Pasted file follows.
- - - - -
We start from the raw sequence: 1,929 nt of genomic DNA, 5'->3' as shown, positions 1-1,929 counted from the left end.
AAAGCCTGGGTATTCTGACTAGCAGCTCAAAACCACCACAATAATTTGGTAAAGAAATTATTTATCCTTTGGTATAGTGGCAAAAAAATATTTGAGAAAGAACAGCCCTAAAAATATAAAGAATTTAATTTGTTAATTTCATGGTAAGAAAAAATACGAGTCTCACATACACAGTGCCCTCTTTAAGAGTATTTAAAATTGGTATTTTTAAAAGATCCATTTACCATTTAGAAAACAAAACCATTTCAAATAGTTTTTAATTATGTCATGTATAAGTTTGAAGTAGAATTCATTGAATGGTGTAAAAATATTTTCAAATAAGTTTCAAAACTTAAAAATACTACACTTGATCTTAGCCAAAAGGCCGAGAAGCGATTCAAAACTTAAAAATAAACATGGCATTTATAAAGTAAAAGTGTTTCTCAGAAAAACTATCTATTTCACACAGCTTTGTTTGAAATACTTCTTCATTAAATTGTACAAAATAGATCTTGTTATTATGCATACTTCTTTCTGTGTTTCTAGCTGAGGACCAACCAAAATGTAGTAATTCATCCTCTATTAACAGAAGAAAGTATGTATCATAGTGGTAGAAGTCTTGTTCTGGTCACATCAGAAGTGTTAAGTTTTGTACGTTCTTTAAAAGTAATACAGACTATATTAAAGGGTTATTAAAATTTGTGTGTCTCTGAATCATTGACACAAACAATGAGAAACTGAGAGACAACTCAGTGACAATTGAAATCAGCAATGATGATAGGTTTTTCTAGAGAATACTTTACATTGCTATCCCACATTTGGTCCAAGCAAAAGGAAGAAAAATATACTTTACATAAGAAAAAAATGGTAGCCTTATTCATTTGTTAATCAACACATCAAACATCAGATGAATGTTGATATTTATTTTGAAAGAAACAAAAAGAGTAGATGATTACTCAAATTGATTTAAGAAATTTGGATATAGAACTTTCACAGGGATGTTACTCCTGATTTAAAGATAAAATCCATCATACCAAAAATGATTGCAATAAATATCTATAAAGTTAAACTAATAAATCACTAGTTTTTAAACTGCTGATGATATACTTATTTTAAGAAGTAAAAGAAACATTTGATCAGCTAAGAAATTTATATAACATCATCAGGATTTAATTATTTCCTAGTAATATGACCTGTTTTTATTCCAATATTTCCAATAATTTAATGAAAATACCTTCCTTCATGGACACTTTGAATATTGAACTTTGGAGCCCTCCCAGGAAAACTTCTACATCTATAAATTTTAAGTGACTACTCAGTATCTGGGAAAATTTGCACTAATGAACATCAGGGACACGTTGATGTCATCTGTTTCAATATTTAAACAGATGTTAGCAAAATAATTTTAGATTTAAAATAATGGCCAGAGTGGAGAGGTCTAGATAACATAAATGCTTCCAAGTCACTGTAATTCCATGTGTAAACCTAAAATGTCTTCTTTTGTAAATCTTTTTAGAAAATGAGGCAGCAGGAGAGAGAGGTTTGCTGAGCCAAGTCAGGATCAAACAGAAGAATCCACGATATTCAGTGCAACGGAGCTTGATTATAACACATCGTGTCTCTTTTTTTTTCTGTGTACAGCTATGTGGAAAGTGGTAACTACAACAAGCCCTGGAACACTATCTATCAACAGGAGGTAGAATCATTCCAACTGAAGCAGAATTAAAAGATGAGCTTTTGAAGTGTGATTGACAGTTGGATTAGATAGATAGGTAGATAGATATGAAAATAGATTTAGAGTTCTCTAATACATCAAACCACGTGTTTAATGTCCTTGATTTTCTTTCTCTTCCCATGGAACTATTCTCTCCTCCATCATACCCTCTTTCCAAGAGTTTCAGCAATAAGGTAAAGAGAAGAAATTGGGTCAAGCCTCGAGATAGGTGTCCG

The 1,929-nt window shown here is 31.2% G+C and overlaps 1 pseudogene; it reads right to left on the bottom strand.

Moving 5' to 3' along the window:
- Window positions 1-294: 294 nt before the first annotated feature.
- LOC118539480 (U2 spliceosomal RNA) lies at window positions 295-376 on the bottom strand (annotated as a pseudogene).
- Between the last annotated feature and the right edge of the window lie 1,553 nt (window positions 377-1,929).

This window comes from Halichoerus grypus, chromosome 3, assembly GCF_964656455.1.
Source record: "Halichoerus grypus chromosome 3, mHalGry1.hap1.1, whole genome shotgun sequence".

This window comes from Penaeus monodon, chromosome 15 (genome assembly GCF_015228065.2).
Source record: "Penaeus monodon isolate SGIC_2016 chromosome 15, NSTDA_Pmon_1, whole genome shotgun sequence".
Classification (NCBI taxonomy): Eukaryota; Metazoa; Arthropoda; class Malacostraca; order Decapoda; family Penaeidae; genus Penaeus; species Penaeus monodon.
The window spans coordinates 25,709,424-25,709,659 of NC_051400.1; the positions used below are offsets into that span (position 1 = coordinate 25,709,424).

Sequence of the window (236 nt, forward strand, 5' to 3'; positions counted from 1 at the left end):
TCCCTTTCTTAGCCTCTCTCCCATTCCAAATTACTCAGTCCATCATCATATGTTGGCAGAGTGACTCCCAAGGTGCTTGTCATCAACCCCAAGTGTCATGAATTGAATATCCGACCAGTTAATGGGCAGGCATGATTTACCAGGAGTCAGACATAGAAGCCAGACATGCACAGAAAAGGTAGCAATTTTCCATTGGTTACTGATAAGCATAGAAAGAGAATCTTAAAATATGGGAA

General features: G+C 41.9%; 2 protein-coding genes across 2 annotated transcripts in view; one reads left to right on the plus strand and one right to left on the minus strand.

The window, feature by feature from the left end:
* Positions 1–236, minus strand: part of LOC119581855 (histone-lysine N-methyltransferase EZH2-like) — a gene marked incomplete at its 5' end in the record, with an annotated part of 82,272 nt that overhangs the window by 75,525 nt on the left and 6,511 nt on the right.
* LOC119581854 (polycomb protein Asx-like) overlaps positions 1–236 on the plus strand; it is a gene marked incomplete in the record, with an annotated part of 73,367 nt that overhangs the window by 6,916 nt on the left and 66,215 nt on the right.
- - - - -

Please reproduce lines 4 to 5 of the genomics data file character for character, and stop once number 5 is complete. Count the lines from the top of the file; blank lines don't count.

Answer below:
Moving 5' to 3' along the window:
- Window positions 1-294: 294 nt before the first annotated feature.